Pragmatist philosophers reject a static conception of truth as epistemological equilibrium and, in so doing, set truth in motion: "True ideas are those we can assimilate, validate, corroborate and verify.... truth happens to an idea." Truth consists of the actions taken by practical communities to make the idea true, to make it agree with reality: "the possession of true thoughts means everywhere the possession of invaluable instruments of action." William James brilliantly noted that truth lives "on a credit system": "Our thoughts and beliefs 'pass,' so long as nothing challenges them, just as bank-notes pass so long as nobody refuses them." Richard Rorty argues that there is "nothing to be said about either truth or rationality apart from descriptions of familiar procedures of justification which a given society—ours —uses in one or another area of enquiry." The ethnomethodologist Peter McHugh stresses the "behavior of seeking truth ... the institutional and public character of truth, in contrast to the usual psychological and semantic descriptions that depict private disembodiments of that behavior." For the sociologist there is no other way of conceiving truth save through the study of what people do collectively. "Truth resides in the rule-guided institutional procedures for conceding it"; we have to accept "that there are no adequate grounds for establishing criteria of truth except the grounds that are employed to grant or concede it," and truth's grip on us resides in the forms of collective life which produce and uphold it. For either the analyst or the member to be radically skeptical would be "equivalent to challenging the rules to which members of a collectivity subscribe."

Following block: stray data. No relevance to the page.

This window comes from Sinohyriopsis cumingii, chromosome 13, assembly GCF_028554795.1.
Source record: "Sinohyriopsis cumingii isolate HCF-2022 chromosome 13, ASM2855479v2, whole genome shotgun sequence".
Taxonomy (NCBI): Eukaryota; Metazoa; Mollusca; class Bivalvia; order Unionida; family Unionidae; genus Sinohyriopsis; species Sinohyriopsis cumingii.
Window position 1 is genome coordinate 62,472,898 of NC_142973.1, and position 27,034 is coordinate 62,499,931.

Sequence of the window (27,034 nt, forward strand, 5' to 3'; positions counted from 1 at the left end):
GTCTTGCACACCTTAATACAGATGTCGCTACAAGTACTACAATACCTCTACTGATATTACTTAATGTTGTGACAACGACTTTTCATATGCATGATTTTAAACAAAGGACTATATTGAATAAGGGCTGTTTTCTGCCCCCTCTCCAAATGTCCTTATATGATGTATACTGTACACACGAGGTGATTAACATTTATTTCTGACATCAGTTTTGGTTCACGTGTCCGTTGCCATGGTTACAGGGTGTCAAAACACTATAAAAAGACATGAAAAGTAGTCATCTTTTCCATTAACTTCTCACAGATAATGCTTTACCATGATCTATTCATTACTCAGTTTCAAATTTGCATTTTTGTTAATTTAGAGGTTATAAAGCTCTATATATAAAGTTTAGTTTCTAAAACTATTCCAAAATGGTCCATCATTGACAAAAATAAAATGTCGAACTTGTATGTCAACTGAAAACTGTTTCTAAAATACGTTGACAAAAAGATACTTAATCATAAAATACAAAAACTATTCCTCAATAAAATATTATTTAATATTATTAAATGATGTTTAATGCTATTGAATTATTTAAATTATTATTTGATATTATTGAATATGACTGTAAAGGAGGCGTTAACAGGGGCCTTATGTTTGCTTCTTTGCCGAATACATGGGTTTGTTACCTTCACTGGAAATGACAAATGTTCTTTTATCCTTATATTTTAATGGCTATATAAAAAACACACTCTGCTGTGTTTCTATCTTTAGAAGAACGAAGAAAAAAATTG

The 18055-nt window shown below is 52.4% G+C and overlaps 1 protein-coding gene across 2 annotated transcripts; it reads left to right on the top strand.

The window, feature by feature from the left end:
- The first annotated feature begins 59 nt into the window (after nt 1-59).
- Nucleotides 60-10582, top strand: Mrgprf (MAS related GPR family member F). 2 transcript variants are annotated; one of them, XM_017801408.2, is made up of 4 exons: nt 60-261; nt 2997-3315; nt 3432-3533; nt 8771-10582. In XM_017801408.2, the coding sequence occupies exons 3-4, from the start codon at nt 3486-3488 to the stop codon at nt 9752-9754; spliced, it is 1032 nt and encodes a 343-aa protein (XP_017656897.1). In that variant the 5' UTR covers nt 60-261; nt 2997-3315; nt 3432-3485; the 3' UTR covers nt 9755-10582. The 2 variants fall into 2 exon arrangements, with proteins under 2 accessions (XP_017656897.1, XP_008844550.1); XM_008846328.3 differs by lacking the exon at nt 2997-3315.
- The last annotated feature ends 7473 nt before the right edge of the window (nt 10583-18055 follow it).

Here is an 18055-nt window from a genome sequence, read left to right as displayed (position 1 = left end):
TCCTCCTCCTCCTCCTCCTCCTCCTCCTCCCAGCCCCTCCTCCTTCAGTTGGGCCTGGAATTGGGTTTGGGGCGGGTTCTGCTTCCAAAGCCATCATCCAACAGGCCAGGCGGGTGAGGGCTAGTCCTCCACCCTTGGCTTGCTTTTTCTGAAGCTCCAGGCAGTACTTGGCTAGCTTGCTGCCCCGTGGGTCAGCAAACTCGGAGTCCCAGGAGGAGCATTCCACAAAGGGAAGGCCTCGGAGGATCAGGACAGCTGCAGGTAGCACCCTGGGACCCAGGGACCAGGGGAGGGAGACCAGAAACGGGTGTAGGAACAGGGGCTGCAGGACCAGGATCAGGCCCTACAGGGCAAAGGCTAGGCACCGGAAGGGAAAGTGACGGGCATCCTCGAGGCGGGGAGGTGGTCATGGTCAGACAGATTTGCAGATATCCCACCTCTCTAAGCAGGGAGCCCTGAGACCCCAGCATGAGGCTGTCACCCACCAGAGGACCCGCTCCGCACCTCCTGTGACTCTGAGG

This book aims to draw special attention to some moral aspects of the collective nature of knowledge. Different members of a community hold knowledge that individuals may need to draw upon in order to perform practical actions: to maneuver in the material world, to confirm the status of their knowledge, to make new knowledge, even to be skeptical about existing items of knowledge. Accordingly, in order for that knowledge to be effectively accessible to an individual—for an individual to have it—there needs to be some kind of moral bond between the individual and other members of the community.